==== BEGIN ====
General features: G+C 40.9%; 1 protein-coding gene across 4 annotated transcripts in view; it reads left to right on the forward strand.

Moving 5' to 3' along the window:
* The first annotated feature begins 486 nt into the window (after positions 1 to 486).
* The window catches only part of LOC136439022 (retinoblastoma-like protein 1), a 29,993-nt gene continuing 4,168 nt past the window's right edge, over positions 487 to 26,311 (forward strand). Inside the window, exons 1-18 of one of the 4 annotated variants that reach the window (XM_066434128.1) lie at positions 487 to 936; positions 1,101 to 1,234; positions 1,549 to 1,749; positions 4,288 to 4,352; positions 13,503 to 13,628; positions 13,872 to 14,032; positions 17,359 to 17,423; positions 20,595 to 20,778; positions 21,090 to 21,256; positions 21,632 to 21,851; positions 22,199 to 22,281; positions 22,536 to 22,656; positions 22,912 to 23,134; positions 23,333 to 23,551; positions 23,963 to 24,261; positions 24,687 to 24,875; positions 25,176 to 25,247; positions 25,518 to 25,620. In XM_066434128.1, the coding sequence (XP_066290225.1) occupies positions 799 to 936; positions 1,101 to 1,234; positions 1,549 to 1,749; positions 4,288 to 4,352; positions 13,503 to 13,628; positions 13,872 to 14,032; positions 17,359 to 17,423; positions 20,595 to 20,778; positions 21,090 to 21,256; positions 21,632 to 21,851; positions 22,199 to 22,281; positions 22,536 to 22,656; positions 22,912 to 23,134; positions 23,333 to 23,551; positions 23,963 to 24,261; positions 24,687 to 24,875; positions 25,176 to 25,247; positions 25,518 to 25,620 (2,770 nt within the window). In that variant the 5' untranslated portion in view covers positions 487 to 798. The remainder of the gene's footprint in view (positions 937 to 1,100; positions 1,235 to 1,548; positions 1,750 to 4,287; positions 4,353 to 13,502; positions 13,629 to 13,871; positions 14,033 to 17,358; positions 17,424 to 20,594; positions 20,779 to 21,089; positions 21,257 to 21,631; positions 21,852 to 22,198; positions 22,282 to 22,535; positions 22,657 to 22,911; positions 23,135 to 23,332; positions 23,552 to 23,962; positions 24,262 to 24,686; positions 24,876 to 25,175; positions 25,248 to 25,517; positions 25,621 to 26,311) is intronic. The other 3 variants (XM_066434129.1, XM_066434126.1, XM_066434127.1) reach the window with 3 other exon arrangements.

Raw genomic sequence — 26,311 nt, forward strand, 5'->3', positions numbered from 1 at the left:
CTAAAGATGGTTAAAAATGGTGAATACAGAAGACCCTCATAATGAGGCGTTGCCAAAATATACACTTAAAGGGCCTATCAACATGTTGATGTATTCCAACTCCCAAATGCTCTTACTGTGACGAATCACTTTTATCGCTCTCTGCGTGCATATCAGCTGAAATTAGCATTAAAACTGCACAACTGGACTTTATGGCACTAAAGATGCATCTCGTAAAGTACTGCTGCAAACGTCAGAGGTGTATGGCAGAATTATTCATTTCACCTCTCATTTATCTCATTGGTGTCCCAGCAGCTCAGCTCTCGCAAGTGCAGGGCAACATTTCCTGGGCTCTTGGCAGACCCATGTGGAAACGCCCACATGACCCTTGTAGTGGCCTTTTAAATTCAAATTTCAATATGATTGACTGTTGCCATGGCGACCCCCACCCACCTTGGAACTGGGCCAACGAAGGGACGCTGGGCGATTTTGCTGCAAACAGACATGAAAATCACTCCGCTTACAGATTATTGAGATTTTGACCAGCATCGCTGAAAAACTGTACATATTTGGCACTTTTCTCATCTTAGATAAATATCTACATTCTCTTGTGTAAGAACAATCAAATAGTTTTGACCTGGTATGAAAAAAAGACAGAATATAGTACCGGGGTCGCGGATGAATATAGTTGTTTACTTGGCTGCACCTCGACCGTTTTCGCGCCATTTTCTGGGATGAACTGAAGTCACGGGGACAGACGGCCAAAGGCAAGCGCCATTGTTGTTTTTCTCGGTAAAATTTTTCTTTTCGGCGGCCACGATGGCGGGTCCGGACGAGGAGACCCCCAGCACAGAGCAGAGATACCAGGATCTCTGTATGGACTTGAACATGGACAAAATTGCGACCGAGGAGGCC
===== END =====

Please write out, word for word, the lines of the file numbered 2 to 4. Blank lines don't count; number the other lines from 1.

Moving 5' to 3' along the window:
* The first annotated feature begins 486 nt into the window (after positions 1 to 486).
* The window catches only part of LOC136439022 (retinoblastoma-like protein 1), a 29,993-nt gene continuing 4,168 nt past the window's right edge, over positions 487 to 26,311 (forward strand). Inside the window, exons 1-18 of one of the 4 annotated variants that reach the window (XM_066434128.1) lie at positions 487 to 936; positions 1,101 to 1,234; positions 1,549 to 1,749; positions 4,288 to 4,352; positions 13,503 to 13,628; positions 13,872 to 14,032; positions 17,359 to 17,423; positions 20,595 to 20,778; positions 21,090 to 21,256; positions 21,632 to 21,851; positions 22,199 to 22,281; positions 22,536 to 22,656; positions 22,912 to 23,134; positions 23,333 to 23,551; positions 23,963 to 24,261; positions 24,687 to 24,875; positions 25,176 to 25,247; positions 25,518 to 25,620. In XM_066434128.1, the coding sequence (XP_066290225.1) occupies positions 799 to 936; positions 1,101 to 1,234; positions 1,549 to 1,749; positions 4,288 to 4,352; positions 13,503 to 13,628; positions 13,872 to 14,032; positions 17,359 to 17,423; positions 20,595 to 20,778; positions 21,090 to 21,256; positions 21,632 to 21,851; positions 22,199 to 22,281; positions 22,536 to 22,656; positions 22,912 to 23,134; positions 23,333 to 23,551; positions 23,963 to 24,261; positions 24,687 to 24,875; positions 25,176 to 25,247; positions 25,518 to 25,620 (2,770 nt within the window). In that variant the 5' untranslated portion in view covers positions 487 to 798. The remainder of the gene's footprint in view (positions 937 to 1,100; positions 1,235 to 1,548; positions 1,750 to 4,287; positions 4,353 to 13,502; positions 13,629 to 13,871; positions 14,033 to 17,358; positions 17,424 to 20,594; positions 20,779 to 21,089; positions 21,257 to 21,631; positions 21,852 to 22,198; positions 22,282 to 22,535; positions 22,657 to 22,911; positions 23,135 to 23,332; positions 23,552 to 23,962; positions 24,262 to 24,686; positions 24,876 to 25,175; positions 25,248 to 25,517; positions 25,621 to 26,311) is intronic. The other 3 variants (XM_066434129.1, XM_066434126.1, XM_066434127.1) reach the window with 3 other exon arrangements.